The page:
A little more than four years ago, I wrote my first of many weekly columns about cord-cutting for TechHive, proclaiming that this was the start of a golden age.
Things were different back then. Netflix and Amazon Prime were just getting big enough to become a real threat to cable companies and TV networks. Traditional TV subscriptions were still growing, but at a slower rate than in previous years. Networks like HBO and CBS were starting to think about their own streaming services, but Sling TV, the first bundle of live TV streaming channels, wouldn’t launch until the following year.
But despite everything that’s happened over the last four years, the biggest changes are yet to come. We’re now headed for a second wave of cord-cutting, driven largely by a new generation of viewers who will be less likely to tolerate television in traditional form. For both consumers and the TV industry, the ones most willing to accept these changes will benefit the most.
In a column from 2016, I referred to live TV bundles such as Sling TV and PlayStation Vue as an awkward adolescent phase for online video. Like myopic teenagers, these services claim to be new and exciting, when they’re really just rehashing a limited set of well-trodden ideas such as DVR, grid-based channel guides, and live linear programming. While these services tend to be cheaper than cable—mainly because of more competition pressuring everyone to keep prices down—they’re not very flexible in terms of pricing, and they introduce new pain points such as ad-skipping limitations and reliability issues.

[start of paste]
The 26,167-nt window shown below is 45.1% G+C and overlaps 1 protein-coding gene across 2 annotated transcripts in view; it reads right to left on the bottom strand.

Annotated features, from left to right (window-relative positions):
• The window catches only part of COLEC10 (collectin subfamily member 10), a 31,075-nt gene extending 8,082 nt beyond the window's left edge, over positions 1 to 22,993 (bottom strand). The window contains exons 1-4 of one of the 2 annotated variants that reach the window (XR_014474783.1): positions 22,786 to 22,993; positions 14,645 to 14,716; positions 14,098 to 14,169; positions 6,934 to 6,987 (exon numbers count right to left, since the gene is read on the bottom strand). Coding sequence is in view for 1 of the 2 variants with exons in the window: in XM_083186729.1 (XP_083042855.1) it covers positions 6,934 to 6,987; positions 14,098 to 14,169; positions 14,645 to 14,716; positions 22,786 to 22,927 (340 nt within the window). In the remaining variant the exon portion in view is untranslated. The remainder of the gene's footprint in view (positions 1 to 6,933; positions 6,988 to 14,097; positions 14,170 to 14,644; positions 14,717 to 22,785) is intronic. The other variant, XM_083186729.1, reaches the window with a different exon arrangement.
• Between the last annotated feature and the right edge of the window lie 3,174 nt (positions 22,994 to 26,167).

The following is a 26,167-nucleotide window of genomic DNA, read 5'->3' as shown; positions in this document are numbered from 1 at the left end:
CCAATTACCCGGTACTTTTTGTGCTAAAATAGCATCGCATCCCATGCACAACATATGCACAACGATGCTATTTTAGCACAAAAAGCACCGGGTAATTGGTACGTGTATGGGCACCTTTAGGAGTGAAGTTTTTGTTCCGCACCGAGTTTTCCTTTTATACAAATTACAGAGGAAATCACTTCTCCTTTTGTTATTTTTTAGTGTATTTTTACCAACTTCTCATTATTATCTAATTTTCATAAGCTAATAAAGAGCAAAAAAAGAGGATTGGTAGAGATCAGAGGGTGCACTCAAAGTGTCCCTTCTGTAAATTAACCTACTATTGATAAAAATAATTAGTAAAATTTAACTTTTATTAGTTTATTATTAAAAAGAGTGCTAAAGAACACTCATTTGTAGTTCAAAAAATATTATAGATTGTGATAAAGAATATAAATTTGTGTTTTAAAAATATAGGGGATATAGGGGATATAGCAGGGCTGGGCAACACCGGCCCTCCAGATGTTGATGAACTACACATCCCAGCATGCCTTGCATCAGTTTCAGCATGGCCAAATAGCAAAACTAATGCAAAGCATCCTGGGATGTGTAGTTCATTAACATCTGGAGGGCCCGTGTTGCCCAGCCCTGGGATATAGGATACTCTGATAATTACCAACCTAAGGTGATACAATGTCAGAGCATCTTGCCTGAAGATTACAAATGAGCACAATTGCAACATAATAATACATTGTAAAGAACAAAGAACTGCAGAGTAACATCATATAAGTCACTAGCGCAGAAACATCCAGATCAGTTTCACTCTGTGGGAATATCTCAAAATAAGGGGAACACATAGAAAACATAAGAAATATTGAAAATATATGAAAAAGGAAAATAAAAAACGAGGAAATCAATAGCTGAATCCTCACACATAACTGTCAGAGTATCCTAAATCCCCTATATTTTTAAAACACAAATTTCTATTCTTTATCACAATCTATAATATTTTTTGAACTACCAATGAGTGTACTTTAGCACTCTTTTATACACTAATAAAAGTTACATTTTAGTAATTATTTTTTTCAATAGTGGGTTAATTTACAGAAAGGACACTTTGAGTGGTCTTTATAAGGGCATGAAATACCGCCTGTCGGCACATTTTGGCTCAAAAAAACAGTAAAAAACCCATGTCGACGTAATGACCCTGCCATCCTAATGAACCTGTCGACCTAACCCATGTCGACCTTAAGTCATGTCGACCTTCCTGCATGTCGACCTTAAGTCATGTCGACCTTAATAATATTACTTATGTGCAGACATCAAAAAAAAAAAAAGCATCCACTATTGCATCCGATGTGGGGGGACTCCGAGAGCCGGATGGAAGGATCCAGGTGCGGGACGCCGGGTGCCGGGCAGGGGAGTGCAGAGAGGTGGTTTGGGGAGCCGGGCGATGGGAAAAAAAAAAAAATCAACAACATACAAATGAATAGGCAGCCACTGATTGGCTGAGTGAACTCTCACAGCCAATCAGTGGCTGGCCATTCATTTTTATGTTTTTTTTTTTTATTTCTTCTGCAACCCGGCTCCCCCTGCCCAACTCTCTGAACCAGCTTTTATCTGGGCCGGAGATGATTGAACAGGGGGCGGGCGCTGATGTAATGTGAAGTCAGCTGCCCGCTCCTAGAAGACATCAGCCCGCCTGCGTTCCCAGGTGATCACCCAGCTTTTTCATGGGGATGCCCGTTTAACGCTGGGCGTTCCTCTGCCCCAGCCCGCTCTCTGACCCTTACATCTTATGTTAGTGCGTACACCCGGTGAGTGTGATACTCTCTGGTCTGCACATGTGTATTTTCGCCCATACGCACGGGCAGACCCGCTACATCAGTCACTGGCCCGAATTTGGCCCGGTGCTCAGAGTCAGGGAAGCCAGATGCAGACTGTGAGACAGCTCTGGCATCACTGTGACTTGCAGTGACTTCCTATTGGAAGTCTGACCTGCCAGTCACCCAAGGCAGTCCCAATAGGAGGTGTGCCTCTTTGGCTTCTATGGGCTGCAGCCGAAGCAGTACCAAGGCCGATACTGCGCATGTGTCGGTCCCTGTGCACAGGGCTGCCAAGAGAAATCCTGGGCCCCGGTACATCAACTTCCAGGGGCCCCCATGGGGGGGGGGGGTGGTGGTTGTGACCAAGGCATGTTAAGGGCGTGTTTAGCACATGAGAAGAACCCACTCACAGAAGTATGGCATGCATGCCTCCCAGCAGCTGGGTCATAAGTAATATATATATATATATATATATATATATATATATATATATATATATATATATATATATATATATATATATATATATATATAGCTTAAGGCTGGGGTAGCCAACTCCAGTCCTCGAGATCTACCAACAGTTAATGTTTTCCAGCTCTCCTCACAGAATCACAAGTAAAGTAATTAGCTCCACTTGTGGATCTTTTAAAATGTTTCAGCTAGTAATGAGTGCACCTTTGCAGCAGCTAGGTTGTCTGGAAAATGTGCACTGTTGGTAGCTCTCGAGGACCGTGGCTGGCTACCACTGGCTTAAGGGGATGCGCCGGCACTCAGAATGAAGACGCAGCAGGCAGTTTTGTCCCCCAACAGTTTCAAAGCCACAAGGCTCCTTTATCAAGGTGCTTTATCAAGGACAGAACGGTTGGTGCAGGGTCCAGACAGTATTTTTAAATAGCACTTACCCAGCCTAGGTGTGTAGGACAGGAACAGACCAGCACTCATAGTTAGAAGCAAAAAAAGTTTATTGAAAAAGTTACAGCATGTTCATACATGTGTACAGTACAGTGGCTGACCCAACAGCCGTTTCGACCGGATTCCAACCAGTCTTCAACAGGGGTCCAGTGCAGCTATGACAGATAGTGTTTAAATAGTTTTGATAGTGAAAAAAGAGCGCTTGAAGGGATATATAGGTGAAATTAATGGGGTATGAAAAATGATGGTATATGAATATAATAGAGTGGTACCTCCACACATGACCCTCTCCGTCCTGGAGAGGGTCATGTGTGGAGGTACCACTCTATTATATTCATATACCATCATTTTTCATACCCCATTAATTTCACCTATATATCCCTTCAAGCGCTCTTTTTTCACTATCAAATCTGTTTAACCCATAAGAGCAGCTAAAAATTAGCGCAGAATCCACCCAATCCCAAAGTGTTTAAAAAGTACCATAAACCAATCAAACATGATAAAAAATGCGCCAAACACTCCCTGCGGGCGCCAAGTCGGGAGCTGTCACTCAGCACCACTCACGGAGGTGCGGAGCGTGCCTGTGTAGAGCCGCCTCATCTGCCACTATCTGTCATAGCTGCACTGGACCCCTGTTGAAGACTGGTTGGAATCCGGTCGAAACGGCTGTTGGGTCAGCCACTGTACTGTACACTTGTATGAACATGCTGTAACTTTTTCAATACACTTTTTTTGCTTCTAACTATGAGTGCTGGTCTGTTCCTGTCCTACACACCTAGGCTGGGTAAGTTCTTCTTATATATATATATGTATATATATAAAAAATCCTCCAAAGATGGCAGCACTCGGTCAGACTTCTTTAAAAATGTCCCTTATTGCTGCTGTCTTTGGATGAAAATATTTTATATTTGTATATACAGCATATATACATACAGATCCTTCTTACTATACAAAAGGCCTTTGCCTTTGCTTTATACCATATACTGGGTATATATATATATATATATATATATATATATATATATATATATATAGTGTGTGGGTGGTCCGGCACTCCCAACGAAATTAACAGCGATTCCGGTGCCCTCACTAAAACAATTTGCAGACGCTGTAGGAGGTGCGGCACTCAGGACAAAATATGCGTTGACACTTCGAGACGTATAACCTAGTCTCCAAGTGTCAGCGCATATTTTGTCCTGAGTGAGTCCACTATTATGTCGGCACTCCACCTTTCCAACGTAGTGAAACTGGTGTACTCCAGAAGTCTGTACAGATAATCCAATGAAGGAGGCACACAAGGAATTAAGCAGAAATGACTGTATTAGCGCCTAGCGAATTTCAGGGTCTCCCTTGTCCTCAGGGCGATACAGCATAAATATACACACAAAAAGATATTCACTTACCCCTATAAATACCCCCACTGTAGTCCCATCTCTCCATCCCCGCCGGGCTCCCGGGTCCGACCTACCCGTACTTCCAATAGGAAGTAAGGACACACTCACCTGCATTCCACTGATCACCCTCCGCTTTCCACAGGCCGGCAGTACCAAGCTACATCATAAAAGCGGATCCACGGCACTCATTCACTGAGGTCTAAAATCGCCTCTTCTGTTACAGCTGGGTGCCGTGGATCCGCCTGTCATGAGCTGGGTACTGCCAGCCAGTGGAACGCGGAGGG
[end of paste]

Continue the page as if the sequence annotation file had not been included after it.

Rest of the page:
Netflix is showing people a better way: Unless a program is actually happening live, it should be available on demand, preferably without ads. Now, survey after survey has shown that this approach is eating into the time that viewers—and younger viewers, especially—spend with traditional cable channels:
A recent Piper Jaffray survey found that Netflix and YouTube combine for 70.7 percent of teens’ video viewing, while cable has fallen to 16.4 percent.
41 percent of consumers aged 22 to 37 spend more time watching streaming services than cable or satellite TV, according to a recent survey by Morning Consult and The Hollywood Reporter.
The average person’s pay-TV viewing has fallen by 27 hours per month from 2010 to 2018, Redef’s Matthew Ball reported based on Nielsen data. The only age groups whose pay-TV time went up are those aged 50 and over.
Another survey from this year by Cowen & Co. found that 27 percent of people choose Netflix most often for watching TV, versus 20 percent for basic cable and 17 percent for broadcast TV. Among 18- to 34-year-olds, Netflix’s share rose to 40 percent, with YouTube in second place at 17 percent.
Essentially, Netflix and YouTube are becoming synonymous with television for a growing number of people, and that’s making traditional media companies nervous. While some TV executives claim that live TV streaming bundles have shielded them from cord-cutting, the truth is those bundles only provide short-term relief as viewing habits change.
This is why TV networks are now investing in their own Netflix-like services:
Disney launched ESPN+ earlier this year, and is planning a Disney-branded streaming service for 2019. The company also owns a controlling stake in Hulu, and has discussed bundling these services together.